Debating Ideas is a new section that aims to reflect the values and editorial ethos of the African Arguments book series, publishing engaged, often radical, scholarship, original and activist writing from within the African continent and beyond. It will offer debates and engagements, contexts and controversies, and reviews and responses flowing from the African Arguments.
Historically, the African continent has been made to believe that it is not only dark and uncivilized but also less valuable to the international system. The negative narrative is traceable to Western civilization when Heorodotus related a cautionary tale about the continent following the seizure and capture of Nasamonians after days of wandering in Southern Libya. After Heorodotus’ threatening tale, subsequent European thinkers’ views of slave trade, racism and colonialism crystallized the backward and savagery perception about Africa. Theorists like; Benjamin K. Hays, Charles Darwin, Herbert Spencer and Eugenicists like Francis Galton gave credibility to the xenophobic ideas. Colonialism worsened the views about Africa as a land of beasts, cannibals and slaves while justifying the burden the white man had towards the continent and its peoples. Two events, during the Covid-19 period are herein expounded to explain a replay of painful memoirs of a rejected continent; COVID-ORGANICS denunciation and Chinese racism and Corona discrimination.
The WHO has since 2003 celebrated 31 August as the African Traditional Medicines Day. This is justified in light of Africans’ command of medicinal knowledge about different herbs, trees and roots that are today relevant in modern medicine. For example, Africans were masters over child birth as they had independently mastered caesarean section using banana wine, reeds and hot irons. In West Africa, Cotton Mather who introduced small-pox inoculation is said to have learnt it from Onesimus, a slave. Today, as a result of diminished national incomes, reduction in foreign aid and a search for effective treatment of common diseases, there has been fresh interest in African traditional medicine. In responding to Covid-19, Madagascar developed COVID-ORGANICS that was unfortunately rejected by the WHO. True, while more than $8bn has been pledged to help fund research into diagnosis and treatment of Covid-19, the rejection and stern warning by WHO against COVID-ORGANICS is unfair and unappreciative of the continent’s innovative potential. Derived from the Quinghao plant, artemisinin, in combination with other drugs, was first used in Asia against malaria before it went to clinical trials in the 1970s. Artemisinin is said to have an effect on SARS-CoV-2, the virus responsible for Covid-19 and scientists at the Max Planck Institute of Colloids and Interfaces in collaboration with the sweet wormwood growing company ArtemiLife plan to test extracts from Artemisia annua on SARS-CoV2 in vitro. In Africa, Artemisia was recommended as a starting point in the anti-Covid clinical trials.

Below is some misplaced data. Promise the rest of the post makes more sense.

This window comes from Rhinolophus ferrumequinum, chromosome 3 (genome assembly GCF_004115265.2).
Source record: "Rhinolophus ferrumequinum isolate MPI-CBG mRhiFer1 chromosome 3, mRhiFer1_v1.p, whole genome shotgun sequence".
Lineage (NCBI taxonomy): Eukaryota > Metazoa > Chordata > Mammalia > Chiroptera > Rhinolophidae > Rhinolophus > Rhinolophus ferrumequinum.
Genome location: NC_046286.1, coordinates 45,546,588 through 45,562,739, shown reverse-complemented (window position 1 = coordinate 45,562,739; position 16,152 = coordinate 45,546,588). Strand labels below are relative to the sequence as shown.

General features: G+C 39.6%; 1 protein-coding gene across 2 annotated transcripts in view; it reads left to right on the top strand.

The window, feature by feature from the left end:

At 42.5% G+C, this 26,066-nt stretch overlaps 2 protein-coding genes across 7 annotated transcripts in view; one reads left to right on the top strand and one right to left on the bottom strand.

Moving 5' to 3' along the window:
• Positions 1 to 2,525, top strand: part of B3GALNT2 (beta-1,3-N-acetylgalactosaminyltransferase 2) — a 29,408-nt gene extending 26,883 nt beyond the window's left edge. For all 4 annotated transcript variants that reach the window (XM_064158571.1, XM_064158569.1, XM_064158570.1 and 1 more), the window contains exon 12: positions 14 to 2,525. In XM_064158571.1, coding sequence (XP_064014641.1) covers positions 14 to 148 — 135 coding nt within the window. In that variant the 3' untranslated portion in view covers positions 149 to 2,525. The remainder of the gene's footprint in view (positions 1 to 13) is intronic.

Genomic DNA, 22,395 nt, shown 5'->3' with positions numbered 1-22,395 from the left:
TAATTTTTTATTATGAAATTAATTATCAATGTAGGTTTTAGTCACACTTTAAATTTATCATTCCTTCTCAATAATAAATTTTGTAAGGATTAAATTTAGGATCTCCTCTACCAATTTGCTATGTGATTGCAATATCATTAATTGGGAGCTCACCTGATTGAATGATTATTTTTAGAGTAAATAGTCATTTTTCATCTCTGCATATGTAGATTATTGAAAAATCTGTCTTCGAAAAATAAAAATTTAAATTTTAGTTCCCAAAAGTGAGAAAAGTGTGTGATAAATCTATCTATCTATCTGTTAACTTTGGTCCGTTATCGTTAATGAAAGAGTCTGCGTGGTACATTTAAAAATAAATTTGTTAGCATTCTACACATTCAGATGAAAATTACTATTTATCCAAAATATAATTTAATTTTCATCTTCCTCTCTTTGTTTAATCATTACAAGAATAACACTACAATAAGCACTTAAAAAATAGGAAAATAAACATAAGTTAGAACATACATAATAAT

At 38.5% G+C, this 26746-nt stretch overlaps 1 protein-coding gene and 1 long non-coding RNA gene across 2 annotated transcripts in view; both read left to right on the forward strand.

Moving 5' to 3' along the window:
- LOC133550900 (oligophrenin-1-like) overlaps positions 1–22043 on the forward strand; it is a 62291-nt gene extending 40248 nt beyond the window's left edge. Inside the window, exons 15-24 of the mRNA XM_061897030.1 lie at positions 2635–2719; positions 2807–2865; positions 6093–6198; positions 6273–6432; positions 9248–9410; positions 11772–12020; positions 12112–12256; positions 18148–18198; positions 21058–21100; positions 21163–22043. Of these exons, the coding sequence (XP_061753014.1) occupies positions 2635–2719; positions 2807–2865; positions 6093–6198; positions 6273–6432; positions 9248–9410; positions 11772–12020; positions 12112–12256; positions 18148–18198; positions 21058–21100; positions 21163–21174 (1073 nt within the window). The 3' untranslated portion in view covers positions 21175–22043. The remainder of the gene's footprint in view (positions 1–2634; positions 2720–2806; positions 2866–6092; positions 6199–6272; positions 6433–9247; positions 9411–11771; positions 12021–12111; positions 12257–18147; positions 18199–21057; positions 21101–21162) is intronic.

Predictions of increased deaths in Africa have been rather common since the Corona outbreak. Thus, as an international medical requirement, relevant pharmacogenetic and immunogenetic data should be collected from African populations as one of the target groups for the vaccine. However, the vaccine race is not only coordinated by developed countries with the Jenner Institute at Oxford University in the lead but meaningful participation by African scientists is equally minimal. With no clinical trials conducted in Africa, researchers have emphasized that Africa’s Covid-19 research should be tailored to the continent’s realities. While some African countries, Nigeria, Zambia, Tunisia and Egypt are involved in the global Solidarity Clinical Trials, the continent needs support to develop its medicinal research potential, improve efficacy and quality as well as and encourage best medical practices. Like the management of related epidemics such as Ebola, research is critical in increasing the knowledge base and the benefits of different treatment and prevention strategies. Unfortunately, Africa has continued to suffer ridicule that was first sponsored by two French medics, Camille Locht and Jean-Paul Mira, when the virus broke out. In light of the racial statements, local researchers are likely to gain the trust of the population. Following the Malagasy Institute’s Covid-19 drink, WHO’s calls, reinforced by US Centers for Disease Control, urged people not to try the untested remedy arguing that Africans deserve to use medicines at the same standards as people in the rest of the world.